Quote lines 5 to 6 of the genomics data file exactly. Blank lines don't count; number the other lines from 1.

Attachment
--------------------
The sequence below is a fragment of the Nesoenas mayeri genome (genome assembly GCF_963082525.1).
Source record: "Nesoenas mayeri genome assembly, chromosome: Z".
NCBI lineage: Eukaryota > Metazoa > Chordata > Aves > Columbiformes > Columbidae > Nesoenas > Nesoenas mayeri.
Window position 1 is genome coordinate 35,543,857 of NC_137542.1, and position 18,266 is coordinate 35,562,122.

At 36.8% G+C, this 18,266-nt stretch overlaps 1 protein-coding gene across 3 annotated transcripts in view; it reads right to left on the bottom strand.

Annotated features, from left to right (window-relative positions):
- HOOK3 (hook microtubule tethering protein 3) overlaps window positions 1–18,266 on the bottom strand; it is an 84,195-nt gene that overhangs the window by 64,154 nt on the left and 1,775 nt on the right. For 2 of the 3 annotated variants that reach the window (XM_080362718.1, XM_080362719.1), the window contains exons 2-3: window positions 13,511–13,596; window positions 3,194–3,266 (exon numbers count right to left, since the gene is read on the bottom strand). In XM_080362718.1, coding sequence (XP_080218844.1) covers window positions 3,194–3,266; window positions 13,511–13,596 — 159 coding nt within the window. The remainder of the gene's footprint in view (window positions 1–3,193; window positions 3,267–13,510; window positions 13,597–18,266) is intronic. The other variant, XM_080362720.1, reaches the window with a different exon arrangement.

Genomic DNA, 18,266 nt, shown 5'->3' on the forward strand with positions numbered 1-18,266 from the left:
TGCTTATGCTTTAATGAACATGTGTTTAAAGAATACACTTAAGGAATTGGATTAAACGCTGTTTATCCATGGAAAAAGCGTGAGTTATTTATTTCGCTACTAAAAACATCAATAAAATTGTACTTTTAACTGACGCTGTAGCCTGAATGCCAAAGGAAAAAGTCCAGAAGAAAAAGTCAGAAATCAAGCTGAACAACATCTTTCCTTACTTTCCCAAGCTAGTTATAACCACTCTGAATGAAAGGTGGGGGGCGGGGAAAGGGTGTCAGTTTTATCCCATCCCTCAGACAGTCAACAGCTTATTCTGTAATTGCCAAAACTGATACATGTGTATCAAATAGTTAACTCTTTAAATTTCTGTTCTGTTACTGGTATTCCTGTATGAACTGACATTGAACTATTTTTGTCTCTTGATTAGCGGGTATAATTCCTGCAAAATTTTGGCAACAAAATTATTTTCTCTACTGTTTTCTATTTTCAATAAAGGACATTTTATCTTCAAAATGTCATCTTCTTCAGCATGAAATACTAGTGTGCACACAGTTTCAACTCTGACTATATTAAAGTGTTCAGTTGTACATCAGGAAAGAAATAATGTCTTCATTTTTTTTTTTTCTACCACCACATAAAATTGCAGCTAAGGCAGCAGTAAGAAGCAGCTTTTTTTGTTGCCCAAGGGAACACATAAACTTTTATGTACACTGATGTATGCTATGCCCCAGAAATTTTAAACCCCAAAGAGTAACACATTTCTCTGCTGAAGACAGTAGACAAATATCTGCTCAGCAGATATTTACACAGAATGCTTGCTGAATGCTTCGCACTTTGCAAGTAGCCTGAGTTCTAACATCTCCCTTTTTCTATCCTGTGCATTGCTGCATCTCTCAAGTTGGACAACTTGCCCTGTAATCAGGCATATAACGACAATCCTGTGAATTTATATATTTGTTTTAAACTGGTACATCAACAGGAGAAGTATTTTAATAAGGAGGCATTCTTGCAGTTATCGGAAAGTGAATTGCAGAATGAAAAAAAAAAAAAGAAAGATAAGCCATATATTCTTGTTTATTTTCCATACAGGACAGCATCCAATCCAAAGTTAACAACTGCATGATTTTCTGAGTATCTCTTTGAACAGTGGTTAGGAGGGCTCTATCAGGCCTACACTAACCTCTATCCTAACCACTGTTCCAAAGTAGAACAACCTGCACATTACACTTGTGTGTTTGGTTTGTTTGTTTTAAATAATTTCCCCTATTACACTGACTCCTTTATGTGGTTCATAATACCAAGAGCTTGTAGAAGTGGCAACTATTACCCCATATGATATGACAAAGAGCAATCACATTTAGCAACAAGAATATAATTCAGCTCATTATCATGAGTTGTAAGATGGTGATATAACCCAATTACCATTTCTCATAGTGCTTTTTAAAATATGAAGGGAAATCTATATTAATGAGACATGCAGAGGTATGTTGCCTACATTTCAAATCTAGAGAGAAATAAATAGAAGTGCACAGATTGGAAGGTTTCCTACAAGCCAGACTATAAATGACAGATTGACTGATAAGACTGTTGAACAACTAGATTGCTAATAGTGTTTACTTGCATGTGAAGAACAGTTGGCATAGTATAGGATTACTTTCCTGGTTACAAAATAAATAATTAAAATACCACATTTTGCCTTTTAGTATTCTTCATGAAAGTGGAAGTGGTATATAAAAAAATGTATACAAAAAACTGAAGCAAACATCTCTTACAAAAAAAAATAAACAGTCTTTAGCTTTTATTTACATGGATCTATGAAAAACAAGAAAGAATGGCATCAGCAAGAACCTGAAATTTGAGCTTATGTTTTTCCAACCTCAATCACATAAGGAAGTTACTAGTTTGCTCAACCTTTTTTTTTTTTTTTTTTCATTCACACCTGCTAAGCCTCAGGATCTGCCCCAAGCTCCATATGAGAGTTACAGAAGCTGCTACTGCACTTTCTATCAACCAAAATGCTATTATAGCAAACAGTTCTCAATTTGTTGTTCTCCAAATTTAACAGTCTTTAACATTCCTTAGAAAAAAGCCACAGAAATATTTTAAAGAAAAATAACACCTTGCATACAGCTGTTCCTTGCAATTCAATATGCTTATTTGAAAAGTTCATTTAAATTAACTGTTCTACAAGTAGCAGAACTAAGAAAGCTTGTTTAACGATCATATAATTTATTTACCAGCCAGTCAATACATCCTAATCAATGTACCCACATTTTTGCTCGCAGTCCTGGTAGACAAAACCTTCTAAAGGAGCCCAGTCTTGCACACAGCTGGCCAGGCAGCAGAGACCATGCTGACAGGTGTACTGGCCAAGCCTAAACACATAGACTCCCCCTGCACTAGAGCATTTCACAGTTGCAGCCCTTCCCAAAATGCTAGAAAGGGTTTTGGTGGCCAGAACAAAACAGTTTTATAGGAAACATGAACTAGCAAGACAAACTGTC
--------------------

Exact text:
At 36.8% G+C, this 18,266-nt stretch overlaps 1 protein-coding gene across 3 annotated transcripts in view; it reads right to left on the bottom strand.

Annotated features, from left to right (window-relative positions):